The Sinking of Tuvalu

Tuvalu is a small island nation located in the South Pacific Ocean.  With a maximum elevation of 4.6 m and an average elevation of only 2m about sea level, Tuvalu is one of the most vulnerable countries to the impacts of climate change.

The increase in water temperature has caused water to expand while melting glaciers and ice sheets on land are increasing the volume of water, resulting in increased sea levels.  It has been suggested by observations that sea levels are currently rising by 3.3 mm/ year. This may not seem like very much but for a low laying atoll such as Tuvalu it has a huge impact. Rising sea levels and stronger ocean currents have already resulted in the salinization of their soil and as a result drought. The seawater seeps into the soils and contaminates the growing environment for their crops, greatly impacting their self-sustainability. Additionally, the salinization of their ground water has not only impacted their crops but also ruined their main source of fresh drinking water. This has left Tuvaluans more dependent on rainfall, which has become more rare due to the El Nino effect. The El Nino effect increases the chances of drought conditions, created by the effect of changes in ocean temperature.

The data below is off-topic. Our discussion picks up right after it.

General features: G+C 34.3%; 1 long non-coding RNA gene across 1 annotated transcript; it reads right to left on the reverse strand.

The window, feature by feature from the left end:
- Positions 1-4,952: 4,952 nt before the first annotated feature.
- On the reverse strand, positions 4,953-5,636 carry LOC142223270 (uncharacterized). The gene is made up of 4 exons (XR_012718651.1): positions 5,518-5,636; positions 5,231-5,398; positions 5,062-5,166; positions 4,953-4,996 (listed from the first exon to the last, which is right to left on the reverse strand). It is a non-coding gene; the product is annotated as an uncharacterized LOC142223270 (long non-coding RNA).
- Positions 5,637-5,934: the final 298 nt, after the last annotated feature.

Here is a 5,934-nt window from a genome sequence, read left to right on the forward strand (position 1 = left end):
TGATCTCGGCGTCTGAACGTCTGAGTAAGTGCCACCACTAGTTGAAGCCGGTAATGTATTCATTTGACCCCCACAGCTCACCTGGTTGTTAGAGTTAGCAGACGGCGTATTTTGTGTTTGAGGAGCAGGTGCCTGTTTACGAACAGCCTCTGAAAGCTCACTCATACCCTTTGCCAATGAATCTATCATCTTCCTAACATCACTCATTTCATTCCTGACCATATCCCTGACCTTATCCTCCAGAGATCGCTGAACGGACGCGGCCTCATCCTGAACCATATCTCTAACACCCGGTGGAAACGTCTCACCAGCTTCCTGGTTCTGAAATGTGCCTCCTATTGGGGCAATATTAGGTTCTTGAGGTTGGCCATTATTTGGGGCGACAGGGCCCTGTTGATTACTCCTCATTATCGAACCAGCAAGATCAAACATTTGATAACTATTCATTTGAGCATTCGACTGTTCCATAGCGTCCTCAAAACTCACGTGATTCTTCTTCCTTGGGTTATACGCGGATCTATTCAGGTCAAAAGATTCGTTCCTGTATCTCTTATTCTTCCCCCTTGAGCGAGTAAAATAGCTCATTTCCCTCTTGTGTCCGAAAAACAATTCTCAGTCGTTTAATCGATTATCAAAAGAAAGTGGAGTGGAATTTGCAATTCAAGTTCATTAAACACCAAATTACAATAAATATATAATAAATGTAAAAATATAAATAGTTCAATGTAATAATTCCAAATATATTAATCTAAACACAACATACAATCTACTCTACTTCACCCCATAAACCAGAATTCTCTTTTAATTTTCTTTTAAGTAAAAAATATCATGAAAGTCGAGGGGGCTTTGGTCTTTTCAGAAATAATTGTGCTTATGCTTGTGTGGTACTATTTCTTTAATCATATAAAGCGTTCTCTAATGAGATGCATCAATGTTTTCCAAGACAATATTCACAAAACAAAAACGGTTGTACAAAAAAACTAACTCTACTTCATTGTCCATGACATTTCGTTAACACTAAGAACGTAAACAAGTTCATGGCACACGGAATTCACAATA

Filmmaker Juriaan Booij, created the documentary entitled The King Tide, along with a corresponding book called The Sinking of Tuvalu. Booij uses these forms of media to raise awareness of Tuvalu’s vulnerability to climate change and also gives an insight to the unique way of Tuvaluan life. Plans of evacuation are already being establish for the Tuvaluan’s and if global temperature rise continues at its current rate Tuvalu will become the world’s first nation to be “washed away due to the effects of climate change”.

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